April 24, 2011

Thoroughly Modern Women: Maria Sibylla Merian

Maria Sibylla Merian isn’t a household name and that’s a shame. She was a talented artist whose keen eye and skilled hand revolutionized botany and zoology. Maria got married at just eighteen but a few years later ditched her husband and supported her aging mother and two daughters with her art. She published an illustrated book. When she was in her fifties, she packed her bags and went for a lengthy expedition in Suriman jungle, to observe tropical insects in their habitat. She published more books. Oh yes, she was also born in 1647, time we hardly associate with spunky and accomplished women of the science and arts.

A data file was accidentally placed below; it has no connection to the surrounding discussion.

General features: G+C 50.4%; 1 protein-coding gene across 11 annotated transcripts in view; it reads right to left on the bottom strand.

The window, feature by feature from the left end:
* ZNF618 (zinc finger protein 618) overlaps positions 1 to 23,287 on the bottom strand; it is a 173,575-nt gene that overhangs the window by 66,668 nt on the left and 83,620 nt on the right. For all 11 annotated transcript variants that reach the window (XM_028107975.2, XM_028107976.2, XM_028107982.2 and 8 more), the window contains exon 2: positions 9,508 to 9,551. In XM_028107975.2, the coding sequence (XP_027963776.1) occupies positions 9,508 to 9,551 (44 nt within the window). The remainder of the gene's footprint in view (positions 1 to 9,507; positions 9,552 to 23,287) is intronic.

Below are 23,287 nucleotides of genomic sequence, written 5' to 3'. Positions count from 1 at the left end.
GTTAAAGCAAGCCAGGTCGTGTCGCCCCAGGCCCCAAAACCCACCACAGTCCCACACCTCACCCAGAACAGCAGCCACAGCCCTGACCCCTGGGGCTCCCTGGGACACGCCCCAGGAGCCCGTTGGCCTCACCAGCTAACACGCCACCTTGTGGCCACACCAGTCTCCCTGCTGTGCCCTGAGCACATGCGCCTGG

Here a few of her lovely, genteel plates

Pretty little pomegranates (1665)

Plantain plants documenting metamorphosis of a moth (1679)

Creepy-crawlies (1719) 
Photos: The J. Paul Getty Museum

Caiman goes after a snake. Photo: The British Museum

A thoroughly fiction girl myself, I was completely engrossed with Maria Sibylla Merian’s biography, Chrysalis: Maria Sibylla Merian and the Secrets of Metamorphosis by Kim Todd

Here is more information about Maria Sibylla Merian from the National Museum of Women in the Arts and the J. Paul Getty Museum.


  1. One of the things I love about Google Doodles is that many of the people they honor, like today's honoree, are not well-known to the general public. I've really enjoyed getting to know her work through today's Doodle and the links provided.

  2. I was so excited to see her featured on Google! There are so many remarkable women artists who are not known as well as their male counterparts! Thanks for your comment.



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